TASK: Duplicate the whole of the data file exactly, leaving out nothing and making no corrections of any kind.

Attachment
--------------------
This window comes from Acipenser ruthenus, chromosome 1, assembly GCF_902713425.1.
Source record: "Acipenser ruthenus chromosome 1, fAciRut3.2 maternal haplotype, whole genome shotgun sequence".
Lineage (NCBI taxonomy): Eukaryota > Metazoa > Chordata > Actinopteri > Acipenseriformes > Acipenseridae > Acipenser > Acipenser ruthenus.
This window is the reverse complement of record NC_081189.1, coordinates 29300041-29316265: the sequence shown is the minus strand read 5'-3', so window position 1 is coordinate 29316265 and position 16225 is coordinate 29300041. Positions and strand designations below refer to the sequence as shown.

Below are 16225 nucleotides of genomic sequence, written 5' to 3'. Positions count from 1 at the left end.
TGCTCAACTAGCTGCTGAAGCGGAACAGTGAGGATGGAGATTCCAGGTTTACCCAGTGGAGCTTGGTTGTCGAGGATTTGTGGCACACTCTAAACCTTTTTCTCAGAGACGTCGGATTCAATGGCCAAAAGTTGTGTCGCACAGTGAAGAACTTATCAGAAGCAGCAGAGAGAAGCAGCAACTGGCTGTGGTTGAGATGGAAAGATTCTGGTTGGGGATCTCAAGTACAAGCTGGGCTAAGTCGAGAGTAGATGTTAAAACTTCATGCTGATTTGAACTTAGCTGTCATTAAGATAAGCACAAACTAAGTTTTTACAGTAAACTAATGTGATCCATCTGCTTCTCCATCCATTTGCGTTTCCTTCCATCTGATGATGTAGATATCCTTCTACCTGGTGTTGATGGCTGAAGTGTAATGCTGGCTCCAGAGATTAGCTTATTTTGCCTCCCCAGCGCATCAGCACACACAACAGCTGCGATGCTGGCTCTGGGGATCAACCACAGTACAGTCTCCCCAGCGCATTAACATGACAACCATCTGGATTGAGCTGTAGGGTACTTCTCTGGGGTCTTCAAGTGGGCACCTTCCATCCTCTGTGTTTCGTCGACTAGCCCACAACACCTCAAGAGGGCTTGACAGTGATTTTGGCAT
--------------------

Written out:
This window comes from Acipenser ruthenus, chromosome 1, assembly GCF_902713425.1.
Source record: "Acipenser ruthenus chromosome 1, fAciRut3.2 maternal haplotype, whole genome shotgun sequence".
Lineage (NCBI taxonomy): Eukaryota > Metazoa > Chordata > Actinopteri > Acipenseriformes > Acipenseridae > Acipenser > Acipenser ruthenus.
This window is the reverse complement of record NC_081189.1, coordinates 29300041-29316265: the sequence shown is the minus strand read 5'-3', so window position 1 is coordinate 29316265 and position 16225 is coordinate 29300041. Positions and strand designations below refer to the sequence as shown.

Below are 16225 nucleotides of genomic sequence, written 5' to 3'. Positions count from 1 at the left end.
TGCTCAACTAGCTGCTGAAGCGGAACAGTGAGGATGGAGATTCCAGGTTTACCCAGTGGAGCTTGGTTGTCGAGGATTTGTGGCACACTCTAAACCTTTTTCTCAGAGACGTCGGATTCAATGGCCAAAAGTTGTGTCGCACAGTGAAGAACTTATCAGAAGCAGCAGAGAGAAGCAGCAACTGGCTGTGGTTGAGATGGAAAGATTCTGGTTGGGGATCTCAAGTACAAGCTGGGCTAAGTCGAGAGTAGATGTTAAAACTTCATGCTGATTTGAACTTAGCTGTCATTAAGATAAGCACAAACTAAGTTTTTACAGTAAACTAATGTGATCCATCTGCTTCTCCATCCATTTGCGTTTCCTTCCATCTGATGATGTAGATATCCTTCTACCTGGTGTTGATGGCTGAAGTGTAATGCTGGCTCCAGAGATTAGCTTATTTTGCCTCCCCAGCGCATCAGCACACACAACAGCTGCGATGCTGGCTCTGGGGATCAACCACAGTACAGTCTCCCCAGCGCATTAACATGACAACCATCTGGATTGAGCTGTAGGGTACTTCTCTGGGGTCTTCAAGTGGGCACCTTCCATCCTCTGTGTTTCGTCGACTAGCCCACAACACCTCAAGAGGGCTTGACAGTGATTTTGGCAT